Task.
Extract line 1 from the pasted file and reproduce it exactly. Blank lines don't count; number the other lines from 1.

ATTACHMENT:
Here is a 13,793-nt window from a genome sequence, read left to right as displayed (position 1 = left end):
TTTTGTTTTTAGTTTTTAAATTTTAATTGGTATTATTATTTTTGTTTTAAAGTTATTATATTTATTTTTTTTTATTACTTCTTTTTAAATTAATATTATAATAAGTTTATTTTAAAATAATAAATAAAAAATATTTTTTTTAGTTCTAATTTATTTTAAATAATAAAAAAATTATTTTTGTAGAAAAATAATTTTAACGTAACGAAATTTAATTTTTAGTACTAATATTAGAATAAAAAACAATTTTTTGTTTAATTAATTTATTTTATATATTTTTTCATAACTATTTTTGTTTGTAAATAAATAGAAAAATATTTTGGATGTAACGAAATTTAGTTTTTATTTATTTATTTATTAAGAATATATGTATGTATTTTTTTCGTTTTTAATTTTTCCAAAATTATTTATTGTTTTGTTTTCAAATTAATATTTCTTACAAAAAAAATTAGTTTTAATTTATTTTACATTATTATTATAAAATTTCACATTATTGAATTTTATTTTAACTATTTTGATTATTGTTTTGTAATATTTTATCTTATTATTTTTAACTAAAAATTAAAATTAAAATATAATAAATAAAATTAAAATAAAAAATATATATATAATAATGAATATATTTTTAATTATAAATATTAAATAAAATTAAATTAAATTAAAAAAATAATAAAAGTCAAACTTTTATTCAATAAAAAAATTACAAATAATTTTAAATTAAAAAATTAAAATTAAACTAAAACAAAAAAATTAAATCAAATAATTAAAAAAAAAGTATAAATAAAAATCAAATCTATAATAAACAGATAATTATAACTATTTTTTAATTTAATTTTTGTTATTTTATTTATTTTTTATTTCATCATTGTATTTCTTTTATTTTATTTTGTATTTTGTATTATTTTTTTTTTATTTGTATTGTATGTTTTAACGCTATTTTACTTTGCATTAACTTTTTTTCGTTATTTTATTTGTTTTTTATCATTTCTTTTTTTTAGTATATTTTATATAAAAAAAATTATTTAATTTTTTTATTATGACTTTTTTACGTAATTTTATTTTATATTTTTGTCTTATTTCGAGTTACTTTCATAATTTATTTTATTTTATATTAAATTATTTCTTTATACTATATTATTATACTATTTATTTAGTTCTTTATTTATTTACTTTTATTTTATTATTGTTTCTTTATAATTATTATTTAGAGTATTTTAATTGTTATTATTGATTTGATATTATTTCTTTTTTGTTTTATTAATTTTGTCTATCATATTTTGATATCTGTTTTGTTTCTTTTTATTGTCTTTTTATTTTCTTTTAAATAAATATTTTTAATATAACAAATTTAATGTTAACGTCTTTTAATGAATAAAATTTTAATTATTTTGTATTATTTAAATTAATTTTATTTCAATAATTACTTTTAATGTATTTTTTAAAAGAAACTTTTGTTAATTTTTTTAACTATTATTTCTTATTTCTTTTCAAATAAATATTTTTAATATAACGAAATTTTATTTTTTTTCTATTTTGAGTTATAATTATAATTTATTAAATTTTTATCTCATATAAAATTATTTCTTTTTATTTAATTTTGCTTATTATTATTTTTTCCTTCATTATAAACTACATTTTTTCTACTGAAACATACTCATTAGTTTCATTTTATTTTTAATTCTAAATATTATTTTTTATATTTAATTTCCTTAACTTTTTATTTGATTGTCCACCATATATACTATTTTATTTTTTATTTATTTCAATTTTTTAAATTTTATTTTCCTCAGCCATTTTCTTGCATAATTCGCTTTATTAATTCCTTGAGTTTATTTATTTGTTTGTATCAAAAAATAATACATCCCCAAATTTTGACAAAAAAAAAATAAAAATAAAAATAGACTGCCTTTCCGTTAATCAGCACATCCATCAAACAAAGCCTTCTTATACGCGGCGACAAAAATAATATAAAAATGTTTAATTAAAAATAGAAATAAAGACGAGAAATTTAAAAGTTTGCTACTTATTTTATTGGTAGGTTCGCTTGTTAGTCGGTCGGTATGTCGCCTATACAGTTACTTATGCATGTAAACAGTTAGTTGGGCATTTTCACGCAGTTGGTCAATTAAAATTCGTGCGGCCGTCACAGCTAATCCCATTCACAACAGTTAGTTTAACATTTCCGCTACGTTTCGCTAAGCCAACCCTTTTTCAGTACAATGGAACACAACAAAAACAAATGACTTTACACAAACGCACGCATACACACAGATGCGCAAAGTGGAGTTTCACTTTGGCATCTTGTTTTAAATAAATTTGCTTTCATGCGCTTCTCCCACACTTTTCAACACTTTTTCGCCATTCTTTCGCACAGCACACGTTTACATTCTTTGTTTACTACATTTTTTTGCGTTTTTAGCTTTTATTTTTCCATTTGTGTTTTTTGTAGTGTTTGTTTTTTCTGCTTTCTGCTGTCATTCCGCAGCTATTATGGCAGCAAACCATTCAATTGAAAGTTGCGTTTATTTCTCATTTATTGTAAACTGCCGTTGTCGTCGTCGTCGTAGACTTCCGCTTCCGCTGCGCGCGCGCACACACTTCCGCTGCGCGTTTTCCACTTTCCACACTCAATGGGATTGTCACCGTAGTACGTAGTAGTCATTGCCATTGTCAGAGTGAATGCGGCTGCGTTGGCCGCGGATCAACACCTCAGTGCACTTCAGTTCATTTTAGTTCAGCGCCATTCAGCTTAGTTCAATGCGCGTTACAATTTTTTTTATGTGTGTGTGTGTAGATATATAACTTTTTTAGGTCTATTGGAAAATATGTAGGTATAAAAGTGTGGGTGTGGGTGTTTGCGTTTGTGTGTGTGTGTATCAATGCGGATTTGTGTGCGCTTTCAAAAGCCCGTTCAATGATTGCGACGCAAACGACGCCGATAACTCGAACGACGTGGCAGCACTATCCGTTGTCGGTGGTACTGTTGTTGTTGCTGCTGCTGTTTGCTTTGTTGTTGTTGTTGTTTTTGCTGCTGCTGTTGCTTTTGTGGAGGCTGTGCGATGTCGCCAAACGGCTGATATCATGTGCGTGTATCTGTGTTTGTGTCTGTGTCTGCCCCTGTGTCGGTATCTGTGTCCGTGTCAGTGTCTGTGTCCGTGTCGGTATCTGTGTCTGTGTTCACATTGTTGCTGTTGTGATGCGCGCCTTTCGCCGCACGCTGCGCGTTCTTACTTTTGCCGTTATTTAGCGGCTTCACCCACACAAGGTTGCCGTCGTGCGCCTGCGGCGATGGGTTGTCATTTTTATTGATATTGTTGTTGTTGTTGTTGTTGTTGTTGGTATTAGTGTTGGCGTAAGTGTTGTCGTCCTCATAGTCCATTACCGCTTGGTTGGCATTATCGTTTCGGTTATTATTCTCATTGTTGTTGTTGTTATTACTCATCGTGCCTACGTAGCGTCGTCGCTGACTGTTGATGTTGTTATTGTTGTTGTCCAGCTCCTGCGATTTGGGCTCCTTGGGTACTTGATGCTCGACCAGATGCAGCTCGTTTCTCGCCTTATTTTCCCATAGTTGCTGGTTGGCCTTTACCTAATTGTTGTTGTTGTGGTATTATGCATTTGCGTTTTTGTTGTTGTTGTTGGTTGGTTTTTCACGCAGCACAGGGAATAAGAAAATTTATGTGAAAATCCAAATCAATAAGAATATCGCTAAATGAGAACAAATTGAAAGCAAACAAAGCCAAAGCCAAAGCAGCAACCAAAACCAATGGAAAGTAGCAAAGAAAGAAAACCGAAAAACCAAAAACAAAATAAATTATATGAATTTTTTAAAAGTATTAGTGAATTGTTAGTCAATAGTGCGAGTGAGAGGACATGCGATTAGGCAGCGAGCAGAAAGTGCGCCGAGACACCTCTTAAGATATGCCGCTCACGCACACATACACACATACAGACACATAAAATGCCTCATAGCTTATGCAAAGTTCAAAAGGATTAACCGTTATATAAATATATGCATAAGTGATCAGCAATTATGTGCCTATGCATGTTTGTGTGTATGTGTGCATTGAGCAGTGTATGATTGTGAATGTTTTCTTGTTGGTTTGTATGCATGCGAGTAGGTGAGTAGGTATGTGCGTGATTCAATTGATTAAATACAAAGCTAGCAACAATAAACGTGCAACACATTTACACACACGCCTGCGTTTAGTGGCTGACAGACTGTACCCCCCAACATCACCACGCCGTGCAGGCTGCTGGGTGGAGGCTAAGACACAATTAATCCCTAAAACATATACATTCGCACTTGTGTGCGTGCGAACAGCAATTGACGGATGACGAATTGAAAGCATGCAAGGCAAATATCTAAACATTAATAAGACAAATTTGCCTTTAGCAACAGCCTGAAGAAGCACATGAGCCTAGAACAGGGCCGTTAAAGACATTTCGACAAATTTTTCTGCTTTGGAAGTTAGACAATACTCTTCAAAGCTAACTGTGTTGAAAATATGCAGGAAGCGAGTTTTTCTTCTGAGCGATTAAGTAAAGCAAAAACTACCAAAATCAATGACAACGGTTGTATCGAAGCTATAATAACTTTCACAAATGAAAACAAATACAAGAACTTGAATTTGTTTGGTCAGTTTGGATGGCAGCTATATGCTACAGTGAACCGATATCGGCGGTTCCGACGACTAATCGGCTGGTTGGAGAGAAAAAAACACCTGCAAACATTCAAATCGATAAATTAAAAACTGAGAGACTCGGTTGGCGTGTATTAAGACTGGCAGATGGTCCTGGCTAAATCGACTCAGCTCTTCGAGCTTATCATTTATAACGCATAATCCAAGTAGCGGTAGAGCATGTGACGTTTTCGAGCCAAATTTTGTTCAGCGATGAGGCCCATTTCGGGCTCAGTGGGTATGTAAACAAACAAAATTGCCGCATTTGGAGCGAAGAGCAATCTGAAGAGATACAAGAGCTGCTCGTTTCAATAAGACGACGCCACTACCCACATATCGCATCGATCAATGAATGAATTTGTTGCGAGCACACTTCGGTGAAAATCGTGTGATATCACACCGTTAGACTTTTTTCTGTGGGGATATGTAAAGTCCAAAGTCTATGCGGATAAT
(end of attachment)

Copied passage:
Here is a 13,793-nt window from a genome sequence, read left to right as displayed (position 1 = left end):